Southampton took a huge step towards safety as a 1-0 win at Swansea inched their Welsh rivals towards the Premier League trapdoor and relegated West Brom into the bargain.
After 72 minutes of frenetic action, substitute Manolo Gabbiadini provided the decisive moment when he reacted quickest to Charlie Austin's parried shot in a crowded goalmouth.
Gabbiadini had only been on the pitch for four minutes and it was only his fifth goal of a difficult season for the Italian.
West Brom needed a draw here to stay alive until the final game, but their brave bid under caretaker manager Darren Moore is over and the Baggies will spend next season in the Sky Bet Championship.
Southampton had looked dead and buried when Mark Hughes came in to replace the sacked Mauricio Pellegrino in March.
But seven points from three games has given Saints a huge opportunity to escape the drop on the final day this weekend, even if their final game is a home date against the champions Manchester City.
Southampton now have 36 points - three more than Swansea, who entertain relegated Stoke on Sunday.
The Saints' goal difference is also nine better than Swansea's, so they will be safe barring a significant turnaround.
Huddersfield also remain in the mix given the poor state of their goal difference, although one point from remaining games against Chelsea and Arsenal will ensure they finish above Swansea.
If there was not enough riding on this game, the contest had been given an added edge by Southampton being told there was no room at the inn - in this case Swansea's Marriott hotel.
Instead, they stayed an hour away when M4 rush hour traffic was taken into account, although Hughes' squad were at the Liberty Stadium at the conventional time - 90 minutes before kick-off.
There was tension in the air at kick-off with the stakes so high and that anxiety soon transferred to the pitch.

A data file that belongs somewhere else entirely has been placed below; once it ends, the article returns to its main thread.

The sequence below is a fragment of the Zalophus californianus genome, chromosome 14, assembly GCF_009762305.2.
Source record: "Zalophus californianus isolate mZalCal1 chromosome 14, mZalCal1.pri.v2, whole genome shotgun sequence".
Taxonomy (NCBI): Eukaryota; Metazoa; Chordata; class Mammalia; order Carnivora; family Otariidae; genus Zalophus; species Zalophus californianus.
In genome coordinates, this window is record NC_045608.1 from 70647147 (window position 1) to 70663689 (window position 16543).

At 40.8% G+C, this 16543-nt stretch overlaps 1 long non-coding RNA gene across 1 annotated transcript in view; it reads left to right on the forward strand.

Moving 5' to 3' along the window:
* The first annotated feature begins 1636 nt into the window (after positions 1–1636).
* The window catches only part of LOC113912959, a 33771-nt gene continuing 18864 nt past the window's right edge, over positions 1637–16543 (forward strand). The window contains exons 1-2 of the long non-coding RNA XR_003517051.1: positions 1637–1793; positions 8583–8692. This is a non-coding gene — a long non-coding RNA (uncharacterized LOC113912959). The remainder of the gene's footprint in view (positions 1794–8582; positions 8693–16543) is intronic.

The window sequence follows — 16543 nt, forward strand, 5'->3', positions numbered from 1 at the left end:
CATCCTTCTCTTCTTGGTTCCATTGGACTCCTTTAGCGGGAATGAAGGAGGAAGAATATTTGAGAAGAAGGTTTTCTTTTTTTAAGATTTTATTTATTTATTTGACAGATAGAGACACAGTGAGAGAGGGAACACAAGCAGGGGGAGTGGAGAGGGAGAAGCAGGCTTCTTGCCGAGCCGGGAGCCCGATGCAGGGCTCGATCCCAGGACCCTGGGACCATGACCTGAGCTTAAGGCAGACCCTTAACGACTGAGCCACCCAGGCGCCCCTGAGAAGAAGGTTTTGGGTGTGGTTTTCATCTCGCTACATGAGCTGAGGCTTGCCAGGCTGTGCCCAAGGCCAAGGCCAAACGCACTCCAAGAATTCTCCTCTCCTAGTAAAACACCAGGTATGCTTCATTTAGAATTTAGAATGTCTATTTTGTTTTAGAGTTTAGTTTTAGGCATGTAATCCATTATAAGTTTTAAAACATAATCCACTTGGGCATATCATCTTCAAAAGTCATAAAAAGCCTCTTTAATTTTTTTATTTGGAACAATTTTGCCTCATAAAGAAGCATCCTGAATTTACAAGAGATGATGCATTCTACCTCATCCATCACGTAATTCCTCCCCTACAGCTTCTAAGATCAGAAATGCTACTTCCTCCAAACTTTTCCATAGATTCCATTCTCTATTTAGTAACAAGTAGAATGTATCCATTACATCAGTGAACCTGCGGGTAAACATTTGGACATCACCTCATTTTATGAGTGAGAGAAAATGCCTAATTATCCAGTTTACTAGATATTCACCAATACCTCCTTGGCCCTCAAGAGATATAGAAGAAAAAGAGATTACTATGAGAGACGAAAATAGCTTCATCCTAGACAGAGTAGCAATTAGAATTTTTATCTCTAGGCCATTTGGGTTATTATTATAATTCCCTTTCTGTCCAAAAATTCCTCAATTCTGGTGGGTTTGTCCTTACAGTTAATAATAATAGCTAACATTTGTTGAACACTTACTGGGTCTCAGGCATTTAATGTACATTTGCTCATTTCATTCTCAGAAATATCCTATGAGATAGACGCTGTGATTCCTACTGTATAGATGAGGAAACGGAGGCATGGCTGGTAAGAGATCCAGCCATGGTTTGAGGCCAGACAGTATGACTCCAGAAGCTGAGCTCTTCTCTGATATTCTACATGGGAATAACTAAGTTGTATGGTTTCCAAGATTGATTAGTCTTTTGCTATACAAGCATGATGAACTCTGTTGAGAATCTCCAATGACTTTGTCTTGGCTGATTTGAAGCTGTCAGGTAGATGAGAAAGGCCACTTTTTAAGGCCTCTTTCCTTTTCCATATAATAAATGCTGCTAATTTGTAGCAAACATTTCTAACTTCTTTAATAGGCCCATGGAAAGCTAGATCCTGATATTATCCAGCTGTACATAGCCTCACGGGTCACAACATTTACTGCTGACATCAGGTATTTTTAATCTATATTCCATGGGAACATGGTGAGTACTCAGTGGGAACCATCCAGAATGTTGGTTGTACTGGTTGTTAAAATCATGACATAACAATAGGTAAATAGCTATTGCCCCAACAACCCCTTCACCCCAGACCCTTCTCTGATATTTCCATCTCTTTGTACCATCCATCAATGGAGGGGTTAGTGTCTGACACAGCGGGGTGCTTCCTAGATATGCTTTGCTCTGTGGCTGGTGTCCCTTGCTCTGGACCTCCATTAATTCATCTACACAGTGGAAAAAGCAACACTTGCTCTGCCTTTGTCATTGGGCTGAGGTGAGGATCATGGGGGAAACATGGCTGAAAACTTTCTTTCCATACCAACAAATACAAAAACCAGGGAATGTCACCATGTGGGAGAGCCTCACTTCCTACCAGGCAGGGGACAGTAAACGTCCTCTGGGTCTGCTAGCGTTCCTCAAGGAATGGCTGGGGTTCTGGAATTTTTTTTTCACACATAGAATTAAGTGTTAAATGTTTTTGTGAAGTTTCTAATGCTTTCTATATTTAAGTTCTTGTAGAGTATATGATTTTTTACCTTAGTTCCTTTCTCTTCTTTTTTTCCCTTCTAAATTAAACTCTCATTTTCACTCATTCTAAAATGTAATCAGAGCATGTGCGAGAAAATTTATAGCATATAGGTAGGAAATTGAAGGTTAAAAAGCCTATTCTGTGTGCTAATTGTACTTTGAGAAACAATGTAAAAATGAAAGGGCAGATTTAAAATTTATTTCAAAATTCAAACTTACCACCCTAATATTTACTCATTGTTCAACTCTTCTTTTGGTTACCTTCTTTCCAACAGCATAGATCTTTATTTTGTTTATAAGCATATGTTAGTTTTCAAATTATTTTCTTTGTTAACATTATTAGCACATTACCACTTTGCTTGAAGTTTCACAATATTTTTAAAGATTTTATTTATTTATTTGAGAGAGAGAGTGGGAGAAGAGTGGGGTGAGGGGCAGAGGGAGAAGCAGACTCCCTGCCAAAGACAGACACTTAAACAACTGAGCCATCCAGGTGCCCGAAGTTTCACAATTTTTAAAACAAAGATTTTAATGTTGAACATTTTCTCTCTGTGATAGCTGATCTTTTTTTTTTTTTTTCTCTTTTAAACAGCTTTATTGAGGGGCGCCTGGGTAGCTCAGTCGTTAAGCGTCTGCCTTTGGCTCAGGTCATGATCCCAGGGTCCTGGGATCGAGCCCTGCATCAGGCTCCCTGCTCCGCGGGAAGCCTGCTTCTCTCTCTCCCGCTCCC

Passes were misplaced with almost embarrassing frequency and no-one was able to provide composure to a contest played with fast-forward button on.
At least both goalkeepers remained calm amid the mayhem, Lukasz Fabianski holding Ryan Bertrand's grass-cutter and Alex McCarthy not bothered by the presence of defenders in front of him to clutch Andy King's attempt.
The home crowd demanded a penalty when the ball struck Wesley Hoedt's arm, but the Saints defender was on the ground and contact was certainly not intentional.
Swansea were sloppy in possession and almost architects of their own downfall when Ki Sung-yueng hesitated to allow Austin to fire wide.
Moments later Austin had an even clearer opportunity when he raced onto Pierre-Emile Hojbjerg's pass but Fabianski was equal to the effort.
Swansea applied some set-piece pressure with Sam Clucas diverting King's cross wide, but it was Saints who again threatened before the break.
Cedric Soares centred and Austin struck his volley cleanly but Fabianski was perfectly positioned to make the save look easy.
Jordan Ayew had been Swansea's stand-out first half performer and he forced McCarthy into an excellent save from 20 yards within two minutes of the re-start.
But Southampton remained dangerous and Fabianski denied Austin twice, the second time from eight yards when the striker sent his free header straight at him.
Both managers made positive substitutions as Tammy Abraham was sent on for Swansea and Shane Long and Gabbiadini provided Southampton with extra attacking options.
Abraham brought a save from McCarthy, but it was Gabbiadini's goalmouth instinct that proved crucial as he was the first to react when Fabianski pushed out Austin's shot.
Swansea huffed and puffed for an opening after that, but their seven-season stay in the Premier League is now in real jeopardy.